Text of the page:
4. People age 55 or older will probably not be affected. Yes, there will be changes, but people under age 55 are more likely to see them than if you are closer to retirement. If you are under age 55, when planning for retirement, a good assumption is to reduce your estimated benefits to 75% (or 85% if you are closer to retirement) when running your projection. It’s unreasonable to assume that you won’t receive any benefits, but a reduced benefit is appropriate when planning for retirement as there are likely to be some changes to Social Security before you retire.
5. The aging population is not entirely to blame for the shortage in funds. Yes, there are millions of baby boomers getting ready to retire, and the fact that there are fewer workers than beneficiaries will put a strain on the trust fund, but there are other problems as well so you can’t put all the blame on your parents and grandparents. But the economy is also a factor; when there are fewer jobs then there is less wages and therefore less tax being collected from workers to fund Social Security. Politics and tax law changes are other factors leading to the shortage in funds.
6. Cutting benefits isn’t the only way to fix Social Security. There are many things that can be done to help shore up the trust fund, including:
a. Cutting benefits – I said this wasn’t the ONLY way to fix Social Security, not that it wasn’t still an option. If no action was taken, the trust fund would be out of money in 2033 and beneficiaries would be forced to receive a 25% benefit cut. Taking steps now will eliminate more painful measures later.
b. Increasing the retirement age – currently you can start collecting benefits as early as age 62 and full retirement benefits for people born after __________ is age 67; one or both of these ages could be increased in the future
c. Increase the Social Security wage base – this is the amount of wages earned that Social Security taxes must be paid on. The cap for 2012 is $110,100. Increasing this limit will mean that higher earners will contribute more to Social Security; this change would not affect workers who earn less than the cap.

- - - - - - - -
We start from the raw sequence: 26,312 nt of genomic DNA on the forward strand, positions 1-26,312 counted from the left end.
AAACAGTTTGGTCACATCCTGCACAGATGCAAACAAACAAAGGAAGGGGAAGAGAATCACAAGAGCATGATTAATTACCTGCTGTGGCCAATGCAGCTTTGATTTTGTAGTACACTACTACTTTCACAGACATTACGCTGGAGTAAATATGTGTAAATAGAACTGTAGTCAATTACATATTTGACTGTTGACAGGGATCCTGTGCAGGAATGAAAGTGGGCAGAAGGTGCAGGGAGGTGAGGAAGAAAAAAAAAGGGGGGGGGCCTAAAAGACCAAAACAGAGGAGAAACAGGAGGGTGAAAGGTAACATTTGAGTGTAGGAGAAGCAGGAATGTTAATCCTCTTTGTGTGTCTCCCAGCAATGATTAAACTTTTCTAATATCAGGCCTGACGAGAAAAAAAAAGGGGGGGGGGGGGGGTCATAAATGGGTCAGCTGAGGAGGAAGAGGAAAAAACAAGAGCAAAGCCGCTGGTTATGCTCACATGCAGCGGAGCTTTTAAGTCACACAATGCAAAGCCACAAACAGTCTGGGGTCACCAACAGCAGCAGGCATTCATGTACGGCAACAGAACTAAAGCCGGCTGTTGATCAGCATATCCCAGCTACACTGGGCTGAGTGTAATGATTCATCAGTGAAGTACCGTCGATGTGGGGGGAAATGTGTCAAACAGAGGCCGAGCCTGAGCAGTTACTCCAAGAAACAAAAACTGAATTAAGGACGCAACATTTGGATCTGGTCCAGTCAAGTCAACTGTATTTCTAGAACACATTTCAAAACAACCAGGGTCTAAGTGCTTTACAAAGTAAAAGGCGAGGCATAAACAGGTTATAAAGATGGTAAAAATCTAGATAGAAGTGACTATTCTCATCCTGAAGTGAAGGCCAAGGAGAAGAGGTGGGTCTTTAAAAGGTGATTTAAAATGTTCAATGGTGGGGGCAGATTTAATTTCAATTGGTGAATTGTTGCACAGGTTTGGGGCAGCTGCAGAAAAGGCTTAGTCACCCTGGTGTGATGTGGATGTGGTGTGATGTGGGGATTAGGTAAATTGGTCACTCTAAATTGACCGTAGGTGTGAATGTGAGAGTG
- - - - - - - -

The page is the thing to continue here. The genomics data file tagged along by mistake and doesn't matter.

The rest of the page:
d. Increase the Social Security tax rate. It is currently 4.2% thanks to the payroll tax holiday, but the rate before the tax cut was 6.2%. Changing the rate (vs. increasing the wage base) would mean all workers would pay more into the system.
e. Increase the amount of taxable Social Security to beneficiaries who have other income.
7. Change will be slow. As you’ve probably noticed our government moves at a snail’s pace. And our politicians can’t agree on anything. And Social Security is a big, complex program. And we’re in an election year. So don’t expect a quick fix, this one’s gonna take a while…
Bottom line, yes, Social Security is facing a shortfall in the trust fund, but it’s a manageable shortfall. And while there’s no magic pill that’s going to make everything better overnight, there are several reasonable proposals to strengthen the Social Security program. Let’s hope that Congress can agree on a combination of revenue increases and benefit cuts to stabilize Social Security soon, so we can restore confidence in Americans that they will receive benefits when they need them.
In the meantime, if you’re close to retirement age and are facing the decision of when to start your Social Security retirement benefits, it is recommended that you consult with a financial planner who is knowledgeable about Social Security to help you make that decision.